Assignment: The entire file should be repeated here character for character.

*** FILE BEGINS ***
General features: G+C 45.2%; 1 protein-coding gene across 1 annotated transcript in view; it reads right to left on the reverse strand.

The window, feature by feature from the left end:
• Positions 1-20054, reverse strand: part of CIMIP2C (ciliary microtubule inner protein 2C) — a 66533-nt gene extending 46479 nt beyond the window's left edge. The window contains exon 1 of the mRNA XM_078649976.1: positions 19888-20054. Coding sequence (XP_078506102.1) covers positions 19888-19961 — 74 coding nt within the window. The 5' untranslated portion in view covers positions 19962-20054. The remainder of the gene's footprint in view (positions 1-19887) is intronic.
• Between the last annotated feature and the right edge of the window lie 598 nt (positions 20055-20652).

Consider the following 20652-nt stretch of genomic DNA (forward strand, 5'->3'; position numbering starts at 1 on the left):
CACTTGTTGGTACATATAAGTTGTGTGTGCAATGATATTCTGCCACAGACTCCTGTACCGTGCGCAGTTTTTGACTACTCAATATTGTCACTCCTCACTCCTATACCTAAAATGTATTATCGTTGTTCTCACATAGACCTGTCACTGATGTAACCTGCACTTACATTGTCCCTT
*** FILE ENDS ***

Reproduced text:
General features: G+C 45.2%; 1 protein-coding gene across 1 annotated transcript in view; it reads right to left on the reverse strand.

The window, feature by feature from the left end:
• Positions 1-20054, reverse strand: part of CIMIP2C (ciliary microtubule inner protein 2C) — a 66533-nt gene extending 46479 nt beyond the window's left edge. The window contains exon 1 of the mRNA XM_078649976.1: positions 19888-20054. Coding sequence (XP_078506102.1) covers positions 19888-19961 — 74 coding nt within the window. The 5' untranslated portion in view covers positions 19962-20054. The remainder of the gene's footprint in view (positions 1-19887) is intronic.
• Between the last annotated feature and the right edge of the window lie 598 nt (positions 20055-20652).

Consider the following 20652-nt stretch of genomic DNA (forward strand, 5'->3'; position numbering starts at 1 on the left):
CACTTGTTGGTACATATAAGTTGTGTGTGCAATGATATTCTGCCACAGACTCCTGTACCGTGCGCAGTTTTTGACTACTCAATATTGTCACTCCTCACTCCTATACCTAAAATGTATTATCGTTGTTCTCACATAGACCTGTCACTGATGTAACCTGCACTTACATTGTCCCTT